I just finished reading Hannu Rajaniemi's Quantum Thief trilogy: 'The Quantum Thief', 'The Fractal Prince', and 'The Causal Angel'. (The official name of the trilogy is the Jean le Flambeur series, named after one of the chief protagonists, but everyone seems to call it the Quantum Thief trilogy instead.) Most visions of society after the singularity … Continue reading A darker vision of the post-singularity: The Quantum Thief trilogy
The other day, I did a post engaging in speculation on, assuming we don't discover a completely new physics, what I thought an interstellar civilization might look like. In summary: Given special relativity, travel faster than the speed of light is impossible. This has been verified by innumerable experiments, and nothing in nature has been observed to … Continue reading Greg Egan’s Amalgam is close to the most likely interstellar civilization
Steve Morris clued me in to this article: Worm ‘Brain’ Uploaded Into Lego Robot | Singularity HUB. Can a digitally simulated brain on a computer perform tasks just like the real thing? For simple commands, the answer, it would seem, is yes it can. Researchers at the OpenWorm project recently hooked a simulated worm brain to … Continue reading Worm ‘Brain’ uploaded into robot, which then behaves like a worm
This weekend, I watched X-Men: Days of Future Past, which I enjoyed. This post discusses some aspects of that movie, most notably the ending, so if you haven't seen it yet and don't want to be spoiled, you might consider skipping it until later. In the movie, mankind is in a devastating war with the mutants, … Continue reading X-Men: Days of Future Past, and multiple instances of a mind
It looks like Bill Nye, the science guy, is coming out with a new book on evolution, with an excerpt at Popular Science: Is The Human Species Still Evolving? | Popular Science. We cannot step away from evolution. Our genomes are always collecting mutations, and we are always making mate selections. Are humans preferentially mating with … Continue reading Is the human species still evolving? Of course.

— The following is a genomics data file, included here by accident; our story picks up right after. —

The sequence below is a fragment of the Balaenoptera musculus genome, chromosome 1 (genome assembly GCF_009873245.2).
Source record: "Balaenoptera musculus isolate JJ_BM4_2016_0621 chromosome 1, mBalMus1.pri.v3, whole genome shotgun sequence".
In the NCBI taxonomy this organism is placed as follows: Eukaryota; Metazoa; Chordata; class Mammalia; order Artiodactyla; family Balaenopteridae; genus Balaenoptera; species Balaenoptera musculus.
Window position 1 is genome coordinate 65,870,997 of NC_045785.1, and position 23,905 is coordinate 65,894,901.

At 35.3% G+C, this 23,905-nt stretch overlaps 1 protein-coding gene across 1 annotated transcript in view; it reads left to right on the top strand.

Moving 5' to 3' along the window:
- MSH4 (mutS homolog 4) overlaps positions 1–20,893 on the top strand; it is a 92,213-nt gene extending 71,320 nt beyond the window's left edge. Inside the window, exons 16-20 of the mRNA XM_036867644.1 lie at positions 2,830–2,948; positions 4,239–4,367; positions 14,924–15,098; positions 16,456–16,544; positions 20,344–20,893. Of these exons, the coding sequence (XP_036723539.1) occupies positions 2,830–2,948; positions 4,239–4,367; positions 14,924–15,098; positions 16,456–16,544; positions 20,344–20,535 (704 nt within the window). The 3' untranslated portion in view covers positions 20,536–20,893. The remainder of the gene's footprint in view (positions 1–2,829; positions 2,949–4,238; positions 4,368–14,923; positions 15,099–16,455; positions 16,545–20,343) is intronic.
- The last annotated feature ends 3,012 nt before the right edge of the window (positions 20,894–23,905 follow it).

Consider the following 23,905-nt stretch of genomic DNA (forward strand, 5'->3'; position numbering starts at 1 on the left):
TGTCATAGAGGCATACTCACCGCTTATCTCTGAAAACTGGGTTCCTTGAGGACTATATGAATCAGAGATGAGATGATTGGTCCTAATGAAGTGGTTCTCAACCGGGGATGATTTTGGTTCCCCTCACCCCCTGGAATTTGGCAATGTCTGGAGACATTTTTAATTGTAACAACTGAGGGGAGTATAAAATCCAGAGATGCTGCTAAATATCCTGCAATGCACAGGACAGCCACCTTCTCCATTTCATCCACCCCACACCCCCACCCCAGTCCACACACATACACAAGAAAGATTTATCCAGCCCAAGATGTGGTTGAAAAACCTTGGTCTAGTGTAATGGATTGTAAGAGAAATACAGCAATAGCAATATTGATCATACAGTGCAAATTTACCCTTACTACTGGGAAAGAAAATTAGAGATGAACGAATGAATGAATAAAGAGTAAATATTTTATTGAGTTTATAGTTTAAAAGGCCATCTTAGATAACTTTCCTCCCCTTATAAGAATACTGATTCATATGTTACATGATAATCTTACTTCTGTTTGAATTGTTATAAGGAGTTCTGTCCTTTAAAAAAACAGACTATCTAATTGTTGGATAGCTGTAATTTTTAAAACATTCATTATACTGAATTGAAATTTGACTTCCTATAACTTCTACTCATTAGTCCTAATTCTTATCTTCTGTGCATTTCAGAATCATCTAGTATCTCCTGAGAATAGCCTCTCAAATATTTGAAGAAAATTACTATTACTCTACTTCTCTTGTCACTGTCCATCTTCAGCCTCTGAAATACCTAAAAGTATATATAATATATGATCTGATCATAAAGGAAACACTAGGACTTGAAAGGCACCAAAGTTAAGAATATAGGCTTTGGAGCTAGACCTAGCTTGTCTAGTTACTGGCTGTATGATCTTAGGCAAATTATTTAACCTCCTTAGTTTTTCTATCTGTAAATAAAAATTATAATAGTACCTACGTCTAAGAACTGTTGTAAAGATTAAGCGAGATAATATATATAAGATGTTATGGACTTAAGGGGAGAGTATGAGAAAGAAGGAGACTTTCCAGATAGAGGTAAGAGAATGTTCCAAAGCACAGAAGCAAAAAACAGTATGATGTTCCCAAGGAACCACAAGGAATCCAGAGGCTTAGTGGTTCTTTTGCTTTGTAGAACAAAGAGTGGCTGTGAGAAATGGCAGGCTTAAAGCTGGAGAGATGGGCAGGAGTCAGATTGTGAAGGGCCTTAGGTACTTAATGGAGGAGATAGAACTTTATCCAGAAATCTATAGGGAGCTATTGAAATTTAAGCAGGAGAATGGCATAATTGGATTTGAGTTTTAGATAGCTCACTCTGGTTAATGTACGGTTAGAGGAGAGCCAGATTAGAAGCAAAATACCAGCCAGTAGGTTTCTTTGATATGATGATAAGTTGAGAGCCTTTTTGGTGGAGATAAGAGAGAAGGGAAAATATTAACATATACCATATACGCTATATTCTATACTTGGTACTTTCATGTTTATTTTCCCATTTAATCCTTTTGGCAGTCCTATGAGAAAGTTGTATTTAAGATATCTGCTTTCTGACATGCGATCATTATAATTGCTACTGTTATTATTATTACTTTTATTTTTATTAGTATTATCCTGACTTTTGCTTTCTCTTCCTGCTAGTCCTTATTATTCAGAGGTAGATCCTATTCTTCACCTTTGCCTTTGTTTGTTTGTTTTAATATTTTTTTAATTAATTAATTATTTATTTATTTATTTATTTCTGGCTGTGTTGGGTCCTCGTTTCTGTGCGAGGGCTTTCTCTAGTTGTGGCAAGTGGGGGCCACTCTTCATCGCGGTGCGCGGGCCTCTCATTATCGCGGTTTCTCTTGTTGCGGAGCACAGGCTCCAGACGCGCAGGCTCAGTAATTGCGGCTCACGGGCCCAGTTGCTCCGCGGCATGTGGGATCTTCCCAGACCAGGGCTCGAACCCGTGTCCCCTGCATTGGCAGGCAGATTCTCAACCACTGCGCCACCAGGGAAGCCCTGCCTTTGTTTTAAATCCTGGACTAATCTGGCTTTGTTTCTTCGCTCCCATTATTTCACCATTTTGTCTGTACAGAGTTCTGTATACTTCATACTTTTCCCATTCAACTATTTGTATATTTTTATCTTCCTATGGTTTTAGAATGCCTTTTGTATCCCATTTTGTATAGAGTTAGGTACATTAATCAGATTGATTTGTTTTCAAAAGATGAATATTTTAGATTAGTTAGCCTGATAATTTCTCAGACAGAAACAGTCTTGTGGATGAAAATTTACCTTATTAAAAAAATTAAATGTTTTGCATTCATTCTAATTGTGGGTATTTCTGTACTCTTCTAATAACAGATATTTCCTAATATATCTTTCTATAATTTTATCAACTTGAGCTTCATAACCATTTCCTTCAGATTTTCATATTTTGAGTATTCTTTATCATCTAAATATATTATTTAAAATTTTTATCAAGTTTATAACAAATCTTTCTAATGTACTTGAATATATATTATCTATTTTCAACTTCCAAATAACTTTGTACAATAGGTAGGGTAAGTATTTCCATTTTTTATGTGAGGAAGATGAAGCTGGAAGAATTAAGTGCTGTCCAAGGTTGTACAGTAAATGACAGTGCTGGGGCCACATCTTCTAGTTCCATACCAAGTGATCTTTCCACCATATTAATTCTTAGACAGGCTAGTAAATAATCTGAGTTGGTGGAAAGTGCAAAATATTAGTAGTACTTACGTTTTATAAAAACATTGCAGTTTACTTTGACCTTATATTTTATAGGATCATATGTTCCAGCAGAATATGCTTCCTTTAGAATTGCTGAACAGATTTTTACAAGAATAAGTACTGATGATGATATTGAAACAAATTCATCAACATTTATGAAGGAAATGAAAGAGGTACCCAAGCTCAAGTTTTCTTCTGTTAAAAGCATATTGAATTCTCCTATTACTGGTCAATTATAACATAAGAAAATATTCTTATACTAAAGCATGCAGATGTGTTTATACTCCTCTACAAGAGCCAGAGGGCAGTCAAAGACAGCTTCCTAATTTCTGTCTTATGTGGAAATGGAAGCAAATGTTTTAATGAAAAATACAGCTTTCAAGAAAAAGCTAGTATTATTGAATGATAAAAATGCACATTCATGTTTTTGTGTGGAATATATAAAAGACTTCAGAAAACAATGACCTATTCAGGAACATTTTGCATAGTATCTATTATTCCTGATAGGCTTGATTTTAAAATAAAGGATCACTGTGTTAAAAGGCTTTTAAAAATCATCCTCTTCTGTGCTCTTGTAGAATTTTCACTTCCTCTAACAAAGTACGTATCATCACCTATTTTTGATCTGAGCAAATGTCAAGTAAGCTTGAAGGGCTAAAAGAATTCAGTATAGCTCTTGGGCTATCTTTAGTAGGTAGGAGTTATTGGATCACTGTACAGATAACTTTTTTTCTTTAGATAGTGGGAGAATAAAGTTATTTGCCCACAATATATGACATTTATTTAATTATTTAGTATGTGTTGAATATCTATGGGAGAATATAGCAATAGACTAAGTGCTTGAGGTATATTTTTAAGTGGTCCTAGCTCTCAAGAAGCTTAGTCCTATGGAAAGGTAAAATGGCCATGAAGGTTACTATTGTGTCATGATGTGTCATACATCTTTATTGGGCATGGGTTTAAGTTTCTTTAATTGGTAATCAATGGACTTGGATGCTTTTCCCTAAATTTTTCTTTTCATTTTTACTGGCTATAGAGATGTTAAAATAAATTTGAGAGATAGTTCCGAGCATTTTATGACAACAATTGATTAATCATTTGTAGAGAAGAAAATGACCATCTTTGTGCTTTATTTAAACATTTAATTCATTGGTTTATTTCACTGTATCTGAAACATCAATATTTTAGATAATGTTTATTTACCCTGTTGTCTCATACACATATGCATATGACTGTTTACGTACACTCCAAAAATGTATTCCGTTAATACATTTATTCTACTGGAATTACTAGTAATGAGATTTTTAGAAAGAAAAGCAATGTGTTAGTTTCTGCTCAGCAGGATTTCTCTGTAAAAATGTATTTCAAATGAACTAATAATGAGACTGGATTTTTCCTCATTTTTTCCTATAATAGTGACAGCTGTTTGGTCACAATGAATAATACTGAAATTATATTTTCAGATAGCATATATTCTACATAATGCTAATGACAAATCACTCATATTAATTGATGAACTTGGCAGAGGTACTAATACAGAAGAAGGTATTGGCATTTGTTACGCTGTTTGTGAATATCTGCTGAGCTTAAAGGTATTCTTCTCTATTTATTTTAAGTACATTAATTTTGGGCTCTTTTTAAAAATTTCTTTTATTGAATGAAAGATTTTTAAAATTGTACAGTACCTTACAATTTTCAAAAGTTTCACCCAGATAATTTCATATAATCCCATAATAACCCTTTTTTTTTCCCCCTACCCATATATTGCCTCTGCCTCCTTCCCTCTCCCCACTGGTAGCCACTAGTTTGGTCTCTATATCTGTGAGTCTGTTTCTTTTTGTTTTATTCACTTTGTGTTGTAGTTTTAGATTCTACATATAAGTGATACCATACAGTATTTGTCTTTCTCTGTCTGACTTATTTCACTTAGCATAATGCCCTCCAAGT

Click through for full sized version and the red button caption. via Saturday Morning Breakfast Cereal. The idea that only humans have an afterlife has always been one that I find interesting. If only humans have them, at what point in our evolutionary history did we obtain them? Did Neanderthals have them? What about Homo-erectus? If … Continue reading Who was the first person to have an afterlife?
I finally watched the movie, Transcendence. I had commented a while back, when the trailer came out, the problems I had with what appeared to be the central premise of the film. Since then, there's been a lot of harsh reviews of the film. I did find a lot of silliness in it, but overall … Continue reading Transcendence
Popular Science has a brief article laying out the three steps to terraform Mars. The recipe for creating a habitable planet turns out to be surprisingly simple: Just add water—and atmospheric gases. Mars has both, relics from four billion years ago when the planet was warm and wet. “When it comes to Mars, and only … Continue reading Transforming ourselves takes a lot less energy than terraforming Mars
Are we headed for a Singularity? Is it imminent? I write relatively near-future science fiction that features neural implants, brain-to-brain communication, and uploaded brains. I also teach at a place called Singularity University. So people naturally assume that I believe in the notion of a Singularity and that one is on the horizon, perhaps in … Continue reading The Singularity Is Further Than It Appears – Charlie’s Diary
This is a review of Charlie Stross's science fiction novel 'Saturn's Children'. It's been out for a few years, but I wanted to read his latest, 'Neptune's Brood', which is a sequel (of sorts), so I started with this one. Stross describes a universe where humans have gone extinct, but where the sentient machines that … Continue reading After human extinction, a robot civilization?